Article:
The Arizona Secretary of State’s Office has rejected Pima County’s proposal to do a pilot project creating digital scans of ballots. The measure had been a key element of the county’s efforts to improve election procedures by electronically auditing a certain percentage of ballots. In a memo dated Wednesday, Assistant Secretary of State Jim Drake said the recent election has “once again demonstrated that our election machines are incredibly accurate and reliable.” As a result, the office doesn’t want to pay for bolstered audit measures. Pima County, then, should expect more of the same.
Connecticut’s top election official is tossing around the concept of early voting and expanded access to absentee ballots, putting the Land of Steady Habits more in line with the vast majority of states. Secretary of the State Denise Merrill met Wednesday with Gov. Dannel P. Malloy, a fellow Democrat, to gauge his support for a constitutional amendment that could open the door to voting alternatives.
Democrats in the Florida Senate on Thursday filed the first legislation arising out of concerns over voting difficulties, seeking to expand early voting times and the places where early voting can occur. The measures would also eliminate a requirement that people who have moved into a community from outside the county vote a provisional ballot on Election Day if they hadn’t earlier changed their legal address.
The marathon waits faced by thousands of voters in this month’s 2012 election should never have to happen again. That was the goal voiced by Miami-Dade Mayor Carlos Gimenez on Wednesday. He convened an election advisory group to identify what went wrong during the election and what steps can be taken locally to fix them. Wednesday’s gathering by the advisory group was its second one this week. At least two more meetings are expected before the group starts coming up with remedies. “It’s just not right that any voter in Miami-Dade County has to stand in line for five hours to cast a vote,” Gimenez said.
Local election officials likely won’t have to wait around on Christmas Eve for candidates to file for office or pay out thousands of dollars in overtime costs because of a proposal awaiting Gov. Pat Quinn’s signature. The Daily Herald reported this month that because of the local election calendar, the last day for candidates to file for offices like school board is set for Christmas Eve. But legislation approved by the Illinois Senate Thursday would push that final date back to Dec. 26. The House already approved it, and Quinn’s spokeswoman says he supports the plan. Local offices then would be free to close or observe holiday hours on Christmas Eve.
Iowa Secretary of State Matt Schultz proposes that we use some kind of electronic scanning system to evaluate voter signatures. I have no idea how good signature comparison software is these days, but I do I know that my own signature isn’t very consistent. Would automatic signature matching software really work well enough to recognize that all of my signatures are mine while rejecting forgeries? I’m skeptical. If one person’s absentee ballot is incorrectly rejected because someone or some software thinks their signature does not match, that would seem to me to be a violation of that voter’s civil rights. If signature matching has a higher likelihood of failing for one group of people than for another, then signature verification can be said to systematically deny voting rights to that group.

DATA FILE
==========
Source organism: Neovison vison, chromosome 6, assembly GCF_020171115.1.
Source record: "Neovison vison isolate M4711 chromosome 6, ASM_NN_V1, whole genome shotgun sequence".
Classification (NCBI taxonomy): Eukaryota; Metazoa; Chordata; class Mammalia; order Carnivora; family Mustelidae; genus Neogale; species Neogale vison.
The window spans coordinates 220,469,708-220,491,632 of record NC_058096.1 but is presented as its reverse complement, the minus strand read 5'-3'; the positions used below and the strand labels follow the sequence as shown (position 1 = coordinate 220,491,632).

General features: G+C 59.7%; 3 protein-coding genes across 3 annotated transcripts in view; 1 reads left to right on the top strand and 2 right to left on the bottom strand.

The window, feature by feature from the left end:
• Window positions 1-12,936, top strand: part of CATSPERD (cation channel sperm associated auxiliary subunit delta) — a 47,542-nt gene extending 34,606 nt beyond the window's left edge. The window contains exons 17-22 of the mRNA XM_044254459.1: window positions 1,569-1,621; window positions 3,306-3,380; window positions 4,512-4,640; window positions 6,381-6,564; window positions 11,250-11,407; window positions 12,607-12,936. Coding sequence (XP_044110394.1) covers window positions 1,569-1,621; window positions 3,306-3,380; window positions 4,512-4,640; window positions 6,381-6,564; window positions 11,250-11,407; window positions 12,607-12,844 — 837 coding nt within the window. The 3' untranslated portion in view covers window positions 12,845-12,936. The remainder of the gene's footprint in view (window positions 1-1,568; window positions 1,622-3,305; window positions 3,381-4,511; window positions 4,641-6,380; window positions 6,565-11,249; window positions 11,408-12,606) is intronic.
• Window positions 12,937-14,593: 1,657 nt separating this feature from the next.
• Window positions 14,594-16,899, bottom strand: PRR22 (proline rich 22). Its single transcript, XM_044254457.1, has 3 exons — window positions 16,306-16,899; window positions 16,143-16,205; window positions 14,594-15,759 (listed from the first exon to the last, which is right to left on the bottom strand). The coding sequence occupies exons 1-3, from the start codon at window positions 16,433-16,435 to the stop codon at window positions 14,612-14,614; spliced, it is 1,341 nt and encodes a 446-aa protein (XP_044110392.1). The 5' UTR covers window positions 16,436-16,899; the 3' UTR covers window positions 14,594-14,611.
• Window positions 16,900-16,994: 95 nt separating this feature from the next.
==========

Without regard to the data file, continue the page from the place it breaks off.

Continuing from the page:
Iowa Secretary of State Matt Schultz on Wednesday relaxed two administrative rules he’s seeking to enact regarding complaints about noncitizens registered to vote in the state. The changes do away with a written complaint form that had drawn criticism from civil libertarians and immigrants rights groups and extend the period in which voters whose eligibility has been challenged may contest the complaints against them. Schultz cast the changes as the results of a robust public debate over the last few months.
A two-day recount put Minnesota State Representative Mary Franson 12 votes ahead of Bob Cunniff, apparently sending her to a second term in the House. There are not enough ballots in question to give Cunniff the lead. The State Canvassing Board is to certify the vote Tuesday. Franson, R-Alexandria, picked up one vote Thursday during the Otter Tail County recount on Fergus Falls. Franson and Cunniff, DFL-Alexandria, each gained a vote during Wednesday’s Douglas County recount.
A Republican lawmaker in Montana is pushing legislation to restrict voter identification in the state to driver licenses and tribal ID cards. State Rep. Ted Washburn (R-Bozeman) told The Huffington Post that his proposal would prevent out-of-state residents from coming into the state with the purpose of registering to vote. He said by moving to the use of a driver license as the primary form of identification, anyone registering to vote would need to have lived in the state for at least 60 days, since state law requires residents to obtain a Montana driver license within that time frame. Under current law, residents can register within 30 days of moving and can present a utility bill as proof of residency.
The election boards in each of New Jersey’s 21 counties have certified their election results with the state. Many elections officials, however, expect they’ll be adjusting the totals for some time as provisional and federal overseas ballots continue to trickle into their offices. There aren’t enough outstanding late provisional ballots to alter the results of the Robert Menendez/Joe Kyrillos Senate race or the Barack Obama/Mitt Romney Presidential election. But for local races, such as school board and council elections, incoming ballots could make a difference. In Cumberland County, some of the unofficial election results—from polling places—were overturned by the addition of mail-in and provisional ballot counts. Meanwhile, Gloucester County and Morris County results remained unchanged.